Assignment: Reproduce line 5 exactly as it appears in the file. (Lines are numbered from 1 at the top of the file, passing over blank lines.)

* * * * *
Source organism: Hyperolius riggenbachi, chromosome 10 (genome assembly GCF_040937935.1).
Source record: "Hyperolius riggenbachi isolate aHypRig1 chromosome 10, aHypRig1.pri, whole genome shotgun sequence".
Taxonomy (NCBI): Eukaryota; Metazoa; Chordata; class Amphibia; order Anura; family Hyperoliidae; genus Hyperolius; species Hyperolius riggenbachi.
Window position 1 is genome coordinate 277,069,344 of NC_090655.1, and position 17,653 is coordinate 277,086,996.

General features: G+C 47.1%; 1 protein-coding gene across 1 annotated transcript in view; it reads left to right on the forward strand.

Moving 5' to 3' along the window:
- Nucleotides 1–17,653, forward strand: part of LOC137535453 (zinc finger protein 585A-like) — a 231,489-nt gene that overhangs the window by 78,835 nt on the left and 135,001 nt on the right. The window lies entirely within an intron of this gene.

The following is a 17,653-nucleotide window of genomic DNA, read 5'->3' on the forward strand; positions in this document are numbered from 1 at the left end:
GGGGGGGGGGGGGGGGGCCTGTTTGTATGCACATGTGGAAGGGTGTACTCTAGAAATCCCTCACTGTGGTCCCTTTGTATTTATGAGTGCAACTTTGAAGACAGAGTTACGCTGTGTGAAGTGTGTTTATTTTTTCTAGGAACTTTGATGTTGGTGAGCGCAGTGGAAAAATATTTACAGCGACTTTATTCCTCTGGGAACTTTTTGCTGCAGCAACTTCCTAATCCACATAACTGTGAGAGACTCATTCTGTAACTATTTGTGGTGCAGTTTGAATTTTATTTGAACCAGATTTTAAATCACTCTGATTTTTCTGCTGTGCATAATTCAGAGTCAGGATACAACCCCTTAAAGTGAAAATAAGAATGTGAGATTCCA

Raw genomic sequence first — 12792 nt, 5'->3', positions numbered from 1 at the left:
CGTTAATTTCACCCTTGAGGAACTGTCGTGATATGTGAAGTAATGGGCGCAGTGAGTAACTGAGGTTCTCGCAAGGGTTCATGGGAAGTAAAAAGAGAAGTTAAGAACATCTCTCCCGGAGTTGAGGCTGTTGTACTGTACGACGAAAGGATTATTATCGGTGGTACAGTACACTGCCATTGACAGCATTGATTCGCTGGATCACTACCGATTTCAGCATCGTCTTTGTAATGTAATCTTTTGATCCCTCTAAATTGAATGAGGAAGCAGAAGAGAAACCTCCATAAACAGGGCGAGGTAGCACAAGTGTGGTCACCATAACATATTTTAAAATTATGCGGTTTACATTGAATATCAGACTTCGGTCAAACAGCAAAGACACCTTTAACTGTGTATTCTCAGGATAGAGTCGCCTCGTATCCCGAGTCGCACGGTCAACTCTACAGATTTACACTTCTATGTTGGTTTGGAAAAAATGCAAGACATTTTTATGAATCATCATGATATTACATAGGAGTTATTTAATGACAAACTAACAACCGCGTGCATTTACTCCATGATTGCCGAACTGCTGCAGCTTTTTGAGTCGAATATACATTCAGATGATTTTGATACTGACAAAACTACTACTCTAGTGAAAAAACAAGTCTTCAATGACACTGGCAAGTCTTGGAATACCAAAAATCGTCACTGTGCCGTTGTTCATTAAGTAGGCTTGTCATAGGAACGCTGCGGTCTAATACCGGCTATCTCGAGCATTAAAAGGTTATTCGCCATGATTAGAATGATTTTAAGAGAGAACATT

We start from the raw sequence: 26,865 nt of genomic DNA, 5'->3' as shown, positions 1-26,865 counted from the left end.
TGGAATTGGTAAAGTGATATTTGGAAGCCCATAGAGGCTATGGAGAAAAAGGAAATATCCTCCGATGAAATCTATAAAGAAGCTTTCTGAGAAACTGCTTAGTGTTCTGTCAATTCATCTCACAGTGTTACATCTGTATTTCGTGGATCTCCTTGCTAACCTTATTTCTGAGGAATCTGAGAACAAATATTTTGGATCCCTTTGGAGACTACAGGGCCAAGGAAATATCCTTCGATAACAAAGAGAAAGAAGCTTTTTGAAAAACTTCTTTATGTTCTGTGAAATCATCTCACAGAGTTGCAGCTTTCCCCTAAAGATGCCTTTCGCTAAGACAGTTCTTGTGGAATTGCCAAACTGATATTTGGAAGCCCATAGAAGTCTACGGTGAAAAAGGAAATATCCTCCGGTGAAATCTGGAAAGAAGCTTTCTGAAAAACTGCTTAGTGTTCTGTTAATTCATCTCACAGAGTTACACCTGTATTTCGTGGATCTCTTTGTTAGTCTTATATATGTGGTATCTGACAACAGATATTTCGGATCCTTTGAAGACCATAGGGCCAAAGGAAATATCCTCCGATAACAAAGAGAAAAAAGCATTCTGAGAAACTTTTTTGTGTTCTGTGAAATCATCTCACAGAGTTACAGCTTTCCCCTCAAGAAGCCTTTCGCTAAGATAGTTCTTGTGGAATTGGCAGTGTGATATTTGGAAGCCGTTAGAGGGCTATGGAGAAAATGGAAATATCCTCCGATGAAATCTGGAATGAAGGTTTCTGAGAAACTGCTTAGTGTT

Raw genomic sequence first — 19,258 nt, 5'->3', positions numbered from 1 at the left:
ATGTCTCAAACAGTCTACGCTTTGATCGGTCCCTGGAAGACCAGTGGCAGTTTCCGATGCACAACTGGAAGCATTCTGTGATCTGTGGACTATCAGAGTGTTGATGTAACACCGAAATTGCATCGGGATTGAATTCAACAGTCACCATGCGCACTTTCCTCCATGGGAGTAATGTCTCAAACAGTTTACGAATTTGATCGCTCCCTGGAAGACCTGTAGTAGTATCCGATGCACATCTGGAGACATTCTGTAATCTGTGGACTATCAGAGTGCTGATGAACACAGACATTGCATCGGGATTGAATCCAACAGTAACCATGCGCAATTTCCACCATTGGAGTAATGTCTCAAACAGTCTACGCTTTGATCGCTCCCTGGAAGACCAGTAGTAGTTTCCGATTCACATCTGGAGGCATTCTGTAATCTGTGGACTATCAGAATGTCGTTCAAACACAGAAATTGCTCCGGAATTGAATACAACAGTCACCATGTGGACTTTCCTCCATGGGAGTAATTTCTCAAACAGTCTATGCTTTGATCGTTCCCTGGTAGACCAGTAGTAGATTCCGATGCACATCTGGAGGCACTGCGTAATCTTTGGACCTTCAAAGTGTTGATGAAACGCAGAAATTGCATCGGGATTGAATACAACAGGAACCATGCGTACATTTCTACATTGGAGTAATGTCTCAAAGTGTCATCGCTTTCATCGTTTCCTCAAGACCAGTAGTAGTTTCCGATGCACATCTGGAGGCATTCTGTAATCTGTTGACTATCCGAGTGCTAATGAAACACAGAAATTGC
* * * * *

General features: G+C 47.1%; 1 protein-coding gene across 1 annotated transcript in view; it reads left to right on the forward strand.